Professor Jackson has served at the Naval War College for more than 20 years, teaching in the areas of national security decision-making, logistics, and unmanned and robotic systems. He holds the E.A. Sperry Chair of Unmanned and Robotic Systems and lectures frequently. His latest book “One Nation, Under Drones" was published by the U.S. Naval Institute in December 2018. He is the program manager for the Chief of Naval Operation's professional reading program. Additionally, he serves on the President's Action Group and as chairman of the 9-11 Memorial Committee. A retired Navy Captain, he served in supply and logistics assignments both afloat and ashore retiring in 1998 after 27 years of active service.

Join us live if you can, but if you miss the show you can always listen to the archive at Spreaker

If you use iTunes, you can add Midrats to your podcast list simply by clicking the iTunes button at the main showpage - or you can just click here.


Friday, March 08, 2019

Fullbore Friday

Every half-decade or so it is fun to go back to a 2007 FbF ... take us away!


The Imperial Austrian triple-decker wooden battleship Kaiser. Yes the AUSTRIAN Navy, again. Why her for Fullbore? 

Well, the year was 1866 and this wooden warship held her own in the first major naval battle of ships of iron and steam against the Italian Navy at the Battle of Lissa.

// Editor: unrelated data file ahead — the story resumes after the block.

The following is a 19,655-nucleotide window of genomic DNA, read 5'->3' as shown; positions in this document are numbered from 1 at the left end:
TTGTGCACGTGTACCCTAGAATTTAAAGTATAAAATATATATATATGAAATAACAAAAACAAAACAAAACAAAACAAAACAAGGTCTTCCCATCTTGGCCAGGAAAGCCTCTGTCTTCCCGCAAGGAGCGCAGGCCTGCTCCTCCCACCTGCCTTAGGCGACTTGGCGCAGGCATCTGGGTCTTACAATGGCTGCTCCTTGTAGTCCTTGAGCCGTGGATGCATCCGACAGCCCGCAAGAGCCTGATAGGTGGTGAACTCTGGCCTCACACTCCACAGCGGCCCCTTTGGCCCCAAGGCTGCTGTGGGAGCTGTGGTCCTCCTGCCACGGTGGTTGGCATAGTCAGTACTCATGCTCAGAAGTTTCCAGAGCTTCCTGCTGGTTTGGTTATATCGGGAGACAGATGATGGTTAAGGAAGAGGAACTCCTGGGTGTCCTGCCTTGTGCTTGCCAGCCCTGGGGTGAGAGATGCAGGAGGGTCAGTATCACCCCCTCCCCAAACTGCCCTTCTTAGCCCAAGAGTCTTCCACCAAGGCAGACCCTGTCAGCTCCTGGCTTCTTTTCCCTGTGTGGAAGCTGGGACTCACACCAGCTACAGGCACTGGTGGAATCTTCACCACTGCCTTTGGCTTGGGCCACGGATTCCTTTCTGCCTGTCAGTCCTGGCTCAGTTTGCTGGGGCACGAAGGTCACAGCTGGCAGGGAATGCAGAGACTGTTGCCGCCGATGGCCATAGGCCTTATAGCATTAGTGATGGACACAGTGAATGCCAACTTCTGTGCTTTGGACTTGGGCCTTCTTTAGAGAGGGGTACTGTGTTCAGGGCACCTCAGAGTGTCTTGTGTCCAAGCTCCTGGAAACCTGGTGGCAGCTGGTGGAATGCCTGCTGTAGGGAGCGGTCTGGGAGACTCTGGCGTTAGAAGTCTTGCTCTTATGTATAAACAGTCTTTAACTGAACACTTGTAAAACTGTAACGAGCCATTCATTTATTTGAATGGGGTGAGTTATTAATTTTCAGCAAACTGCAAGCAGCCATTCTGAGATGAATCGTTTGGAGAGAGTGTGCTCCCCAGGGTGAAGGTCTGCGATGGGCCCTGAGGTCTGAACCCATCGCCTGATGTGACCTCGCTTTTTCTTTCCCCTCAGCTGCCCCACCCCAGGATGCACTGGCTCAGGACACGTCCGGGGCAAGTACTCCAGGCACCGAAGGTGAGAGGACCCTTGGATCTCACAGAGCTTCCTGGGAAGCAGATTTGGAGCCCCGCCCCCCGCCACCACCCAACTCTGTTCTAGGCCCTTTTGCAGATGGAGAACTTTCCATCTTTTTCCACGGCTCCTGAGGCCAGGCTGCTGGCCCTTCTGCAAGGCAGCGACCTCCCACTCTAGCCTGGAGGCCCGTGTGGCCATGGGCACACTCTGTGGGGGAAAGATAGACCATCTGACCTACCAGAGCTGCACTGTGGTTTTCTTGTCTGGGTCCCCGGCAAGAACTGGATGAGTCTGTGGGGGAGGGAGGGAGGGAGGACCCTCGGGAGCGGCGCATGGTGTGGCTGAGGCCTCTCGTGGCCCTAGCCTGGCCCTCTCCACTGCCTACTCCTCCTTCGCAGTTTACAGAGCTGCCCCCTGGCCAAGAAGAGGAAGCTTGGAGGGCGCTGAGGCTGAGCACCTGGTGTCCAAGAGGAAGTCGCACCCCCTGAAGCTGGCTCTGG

Sure, she was outdated and the Fleet Admiral Wilhelm Freiherr von Tegetthoff was only 39, but was a glorious effort for a Navy that had only a little more than a half a century left.
Encountering the Italian fleet early on the morning of 19 July 1866, Tegetthoff sailed straight for the center of the Italian fleet, hoping to ram the ships to make up for his own fleet's lack of firepower. The smoke from the Italian ships made visibility very poor, however, and the Austrians missed the Italian fleet completely. Swinging around, Tegetthoff again charged, this time setting two Italian armored ships on fire and damaging several more.

After Tegetthoff's flagship, the Erzherzog Ferdinand Max, rammed and sank the armored Italian frigate Re d'Italia, the Italian fleet retreated the next day. Tegetthoff returned in triumph to his base at Pola (Pula). Nevertheless, his victory did not materially affect the outcome of the war, as Italy emerged victorious.
...